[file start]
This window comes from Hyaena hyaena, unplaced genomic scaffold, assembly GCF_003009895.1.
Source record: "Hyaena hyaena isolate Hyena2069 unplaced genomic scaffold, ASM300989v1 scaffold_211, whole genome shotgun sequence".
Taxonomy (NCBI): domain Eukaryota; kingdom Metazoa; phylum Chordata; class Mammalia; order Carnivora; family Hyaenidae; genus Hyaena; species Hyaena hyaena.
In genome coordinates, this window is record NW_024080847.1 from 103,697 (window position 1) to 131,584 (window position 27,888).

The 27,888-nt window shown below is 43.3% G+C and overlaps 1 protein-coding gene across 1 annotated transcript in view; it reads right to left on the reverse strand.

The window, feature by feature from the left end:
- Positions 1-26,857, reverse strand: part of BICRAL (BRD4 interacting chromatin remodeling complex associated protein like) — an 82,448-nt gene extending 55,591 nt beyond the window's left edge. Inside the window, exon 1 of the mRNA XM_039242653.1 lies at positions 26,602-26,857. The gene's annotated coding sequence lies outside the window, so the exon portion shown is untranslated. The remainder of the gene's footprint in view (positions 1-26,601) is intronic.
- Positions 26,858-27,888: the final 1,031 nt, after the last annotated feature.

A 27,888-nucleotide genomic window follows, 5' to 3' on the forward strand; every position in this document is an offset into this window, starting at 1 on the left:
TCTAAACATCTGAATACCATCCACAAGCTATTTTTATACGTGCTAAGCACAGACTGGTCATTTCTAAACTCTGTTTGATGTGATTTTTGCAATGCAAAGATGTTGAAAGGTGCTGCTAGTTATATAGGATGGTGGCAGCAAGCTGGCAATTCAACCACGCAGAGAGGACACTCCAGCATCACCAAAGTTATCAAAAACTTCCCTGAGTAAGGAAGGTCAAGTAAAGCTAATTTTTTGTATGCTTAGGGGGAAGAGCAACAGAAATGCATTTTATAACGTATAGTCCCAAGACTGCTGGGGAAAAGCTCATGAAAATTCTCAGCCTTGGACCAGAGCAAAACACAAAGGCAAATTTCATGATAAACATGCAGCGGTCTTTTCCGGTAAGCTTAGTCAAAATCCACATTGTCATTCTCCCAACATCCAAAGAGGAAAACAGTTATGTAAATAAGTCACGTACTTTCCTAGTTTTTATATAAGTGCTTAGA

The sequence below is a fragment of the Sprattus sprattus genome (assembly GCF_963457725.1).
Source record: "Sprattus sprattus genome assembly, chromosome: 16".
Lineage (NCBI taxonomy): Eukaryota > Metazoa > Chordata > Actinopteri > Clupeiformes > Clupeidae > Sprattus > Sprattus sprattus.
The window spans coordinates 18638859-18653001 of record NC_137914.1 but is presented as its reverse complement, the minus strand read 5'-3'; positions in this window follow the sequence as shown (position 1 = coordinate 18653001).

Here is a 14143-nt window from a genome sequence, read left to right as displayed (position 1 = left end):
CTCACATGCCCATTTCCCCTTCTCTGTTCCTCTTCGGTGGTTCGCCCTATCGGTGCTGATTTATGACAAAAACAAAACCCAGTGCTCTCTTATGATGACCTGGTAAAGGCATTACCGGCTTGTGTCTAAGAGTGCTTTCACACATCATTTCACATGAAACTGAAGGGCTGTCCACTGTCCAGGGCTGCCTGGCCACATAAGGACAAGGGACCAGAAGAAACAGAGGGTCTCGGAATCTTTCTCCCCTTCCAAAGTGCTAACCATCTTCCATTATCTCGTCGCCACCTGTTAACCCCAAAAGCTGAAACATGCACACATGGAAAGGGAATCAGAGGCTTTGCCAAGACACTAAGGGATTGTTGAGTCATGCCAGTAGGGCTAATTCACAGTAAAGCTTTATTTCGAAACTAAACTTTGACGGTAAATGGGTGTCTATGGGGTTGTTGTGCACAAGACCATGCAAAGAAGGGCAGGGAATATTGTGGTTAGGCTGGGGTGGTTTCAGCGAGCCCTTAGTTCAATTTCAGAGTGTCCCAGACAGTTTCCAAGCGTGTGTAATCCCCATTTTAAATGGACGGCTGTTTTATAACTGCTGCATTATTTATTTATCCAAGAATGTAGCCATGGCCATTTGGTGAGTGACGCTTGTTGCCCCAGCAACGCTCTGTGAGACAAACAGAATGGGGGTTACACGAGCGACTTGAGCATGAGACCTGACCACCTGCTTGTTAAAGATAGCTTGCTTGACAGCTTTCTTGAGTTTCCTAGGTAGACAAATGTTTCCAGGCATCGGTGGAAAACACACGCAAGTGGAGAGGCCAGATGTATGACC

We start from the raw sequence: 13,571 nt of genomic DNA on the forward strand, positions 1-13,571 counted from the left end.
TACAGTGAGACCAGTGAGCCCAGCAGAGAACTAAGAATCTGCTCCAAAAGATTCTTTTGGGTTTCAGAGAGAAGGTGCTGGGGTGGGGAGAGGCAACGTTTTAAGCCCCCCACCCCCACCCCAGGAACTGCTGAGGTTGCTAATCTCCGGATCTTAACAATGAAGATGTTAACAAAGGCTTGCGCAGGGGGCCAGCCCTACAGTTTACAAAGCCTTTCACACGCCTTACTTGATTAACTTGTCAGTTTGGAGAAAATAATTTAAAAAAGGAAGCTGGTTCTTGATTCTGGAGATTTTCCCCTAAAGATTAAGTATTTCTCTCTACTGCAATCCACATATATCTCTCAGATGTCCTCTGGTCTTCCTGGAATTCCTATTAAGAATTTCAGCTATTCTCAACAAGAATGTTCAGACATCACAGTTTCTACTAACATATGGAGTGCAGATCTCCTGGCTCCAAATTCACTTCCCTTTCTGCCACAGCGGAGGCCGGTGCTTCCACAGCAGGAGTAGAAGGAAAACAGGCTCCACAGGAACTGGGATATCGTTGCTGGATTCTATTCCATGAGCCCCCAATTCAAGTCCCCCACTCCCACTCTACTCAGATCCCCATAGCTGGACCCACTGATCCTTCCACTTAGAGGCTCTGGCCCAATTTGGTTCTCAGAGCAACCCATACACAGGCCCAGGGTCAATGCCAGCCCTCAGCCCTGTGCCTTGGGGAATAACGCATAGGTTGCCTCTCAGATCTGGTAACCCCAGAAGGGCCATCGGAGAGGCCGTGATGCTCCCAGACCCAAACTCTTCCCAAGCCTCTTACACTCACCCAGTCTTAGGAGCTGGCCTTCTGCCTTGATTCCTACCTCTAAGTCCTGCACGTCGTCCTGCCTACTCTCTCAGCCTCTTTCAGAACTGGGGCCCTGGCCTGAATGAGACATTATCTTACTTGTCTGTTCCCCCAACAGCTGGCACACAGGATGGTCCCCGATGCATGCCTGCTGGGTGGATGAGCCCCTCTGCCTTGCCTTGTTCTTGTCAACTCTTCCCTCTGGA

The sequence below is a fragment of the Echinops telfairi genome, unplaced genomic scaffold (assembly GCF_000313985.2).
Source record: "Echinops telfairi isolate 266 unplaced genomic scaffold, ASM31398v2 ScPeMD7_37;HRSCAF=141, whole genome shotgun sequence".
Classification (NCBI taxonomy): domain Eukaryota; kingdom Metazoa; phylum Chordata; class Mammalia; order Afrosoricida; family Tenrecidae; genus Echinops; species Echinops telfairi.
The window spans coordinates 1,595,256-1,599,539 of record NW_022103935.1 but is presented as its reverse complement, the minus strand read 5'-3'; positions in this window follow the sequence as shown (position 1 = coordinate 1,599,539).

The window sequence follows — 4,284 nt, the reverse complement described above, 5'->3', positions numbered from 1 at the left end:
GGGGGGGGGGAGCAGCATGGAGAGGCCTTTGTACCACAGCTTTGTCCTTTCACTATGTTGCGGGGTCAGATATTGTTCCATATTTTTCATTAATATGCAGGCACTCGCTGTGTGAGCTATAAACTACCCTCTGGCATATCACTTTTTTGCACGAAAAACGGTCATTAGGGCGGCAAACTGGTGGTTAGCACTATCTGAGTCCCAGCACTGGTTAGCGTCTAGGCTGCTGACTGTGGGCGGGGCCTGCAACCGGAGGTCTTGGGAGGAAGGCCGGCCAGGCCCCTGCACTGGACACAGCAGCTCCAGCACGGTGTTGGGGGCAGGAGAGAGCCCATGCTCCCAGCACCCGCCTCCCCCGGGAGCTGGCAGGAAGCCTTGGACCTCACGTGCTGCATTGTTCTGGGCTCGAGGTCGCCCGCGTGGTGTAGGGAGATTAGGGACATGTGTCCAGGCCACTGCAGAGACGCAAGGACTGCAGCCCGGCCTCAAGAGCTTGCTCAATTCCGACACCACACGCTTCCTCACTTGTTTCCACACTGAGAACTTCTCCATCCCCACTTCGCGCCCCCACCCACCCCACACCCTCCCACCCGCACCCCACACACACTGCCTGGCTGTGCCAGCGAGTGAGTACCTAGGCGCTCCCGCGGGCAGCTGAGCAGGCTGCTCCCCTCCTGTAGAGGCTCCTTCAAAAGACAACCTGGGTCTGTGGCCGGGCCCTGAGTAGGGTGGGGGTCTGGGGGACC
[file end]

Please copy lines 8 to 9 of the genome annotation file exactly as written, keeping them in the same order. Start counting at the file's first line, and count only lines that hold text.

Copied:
- Positions 26,858-27,888: the final 1,031 nt, after the last annotated feature.

A 27,888-nucleotide genomic window follows, 5' to 3' on the forward strand; every position in this document is an offset into this window, starting at 1 on the left: